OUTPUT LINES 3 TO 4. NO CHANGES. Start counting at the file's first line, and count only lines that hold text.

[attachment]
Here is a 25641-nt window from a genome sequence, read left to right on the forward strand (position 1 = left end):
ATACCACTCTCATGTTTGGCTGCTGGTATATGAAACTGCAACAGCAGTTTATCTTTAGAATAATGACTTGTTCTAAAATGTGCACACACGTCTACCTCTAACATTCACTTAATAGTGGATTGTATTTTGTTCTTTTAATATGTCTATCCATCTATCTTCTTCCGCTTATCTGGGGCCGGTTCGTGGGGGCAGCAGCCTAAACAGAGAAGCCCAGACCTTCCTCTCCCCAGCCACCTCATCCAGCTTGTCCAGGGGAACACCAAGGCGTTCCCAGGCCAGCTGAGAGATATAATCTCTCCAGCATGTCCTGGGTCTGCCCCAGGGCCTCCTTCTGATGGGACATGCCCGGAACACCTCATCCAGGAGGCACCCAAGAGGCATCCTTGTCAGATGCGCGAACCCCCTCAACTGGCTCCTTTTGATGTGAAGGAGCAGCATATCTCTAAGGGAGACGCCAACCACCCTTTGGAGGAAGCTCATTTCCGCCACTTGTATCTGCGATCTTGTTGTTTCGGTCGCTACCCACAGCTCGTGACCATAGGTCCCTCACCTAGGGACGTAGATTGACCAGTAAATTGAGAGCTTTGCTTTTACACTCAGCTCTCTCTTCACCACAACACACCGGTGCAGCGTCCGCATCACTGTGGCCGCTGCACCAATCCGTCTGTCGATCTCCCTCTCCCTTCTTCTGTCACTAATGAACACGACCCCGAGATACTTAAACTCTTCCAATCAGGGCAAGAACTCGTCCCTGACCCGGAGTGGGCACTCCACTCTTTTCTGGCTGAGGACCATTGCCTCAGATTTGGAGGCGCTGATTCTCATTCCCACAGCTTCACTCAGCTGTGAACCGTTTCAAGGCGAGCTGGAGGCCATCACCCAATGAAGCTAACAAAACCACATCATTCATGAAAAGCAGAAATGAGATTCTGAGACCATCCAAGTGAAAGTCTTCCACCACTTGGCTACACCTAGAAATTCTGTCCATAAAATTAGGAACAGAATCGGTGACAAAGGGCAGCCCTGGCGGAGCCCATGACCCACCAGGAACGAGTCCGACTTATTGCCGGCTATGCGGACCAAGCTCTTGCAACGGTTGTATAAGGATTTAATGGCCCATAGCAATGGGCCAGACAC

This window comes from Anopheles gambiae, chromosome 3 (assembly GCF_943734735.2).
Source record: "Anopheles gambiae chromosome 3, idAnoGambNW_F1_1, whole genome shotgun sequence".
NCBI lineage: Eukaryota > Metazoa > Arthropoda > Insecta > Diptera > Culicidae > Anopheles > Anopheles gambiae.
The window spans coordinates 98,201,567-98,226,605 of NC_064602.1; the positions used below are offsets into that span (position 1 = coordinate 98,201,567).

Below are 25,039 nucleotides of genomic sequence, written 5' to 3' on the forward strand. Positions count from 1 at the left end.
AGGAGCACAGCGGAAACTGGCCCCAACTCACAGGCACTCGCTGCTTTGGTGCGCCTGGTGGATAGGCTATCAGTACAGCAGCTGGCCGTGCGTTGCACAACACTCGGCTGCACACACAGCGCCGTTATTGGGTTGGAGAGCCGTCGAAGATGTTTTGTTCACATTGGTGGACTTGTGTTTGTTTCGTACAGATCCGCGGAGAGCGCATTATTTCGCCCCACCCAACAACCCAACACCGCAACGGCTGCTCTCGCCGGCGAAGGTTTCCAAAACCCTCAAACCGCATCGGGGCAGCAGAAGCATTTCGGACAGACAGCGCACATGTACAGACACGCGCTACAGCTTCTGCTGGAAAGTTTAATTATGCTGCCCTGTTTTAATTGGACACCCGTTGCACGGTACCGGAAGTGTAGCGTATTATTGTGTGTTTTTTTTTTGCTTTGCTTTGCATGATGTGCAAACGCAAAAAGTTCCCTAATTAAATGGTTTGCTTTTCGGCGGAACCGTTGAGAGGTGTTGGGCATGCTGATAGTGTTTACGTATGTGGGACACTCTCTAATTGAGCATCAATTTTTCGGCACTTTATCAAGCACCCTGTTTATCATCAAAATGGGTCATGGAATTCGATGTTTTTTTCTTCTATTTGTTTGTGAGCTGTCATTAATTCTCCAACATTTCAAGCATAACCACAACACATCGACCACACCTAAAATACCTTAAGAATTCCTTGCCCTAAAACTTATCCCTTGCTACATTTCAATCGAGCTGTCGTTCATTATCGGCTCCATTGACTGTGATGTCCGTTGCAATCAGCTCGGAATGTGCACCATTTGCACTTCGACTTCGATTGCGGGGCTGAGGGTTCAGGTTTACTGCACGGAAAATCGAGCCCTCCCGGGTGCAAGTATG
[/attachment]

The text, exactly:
This window comes from Anopheles gambiae, chromosome 3 (assembly GCF_943734735.2).
Source record: "Anopheles gambiae chromosome 3, idAnoGambNW_F1_1, whole genome shotgun sequence".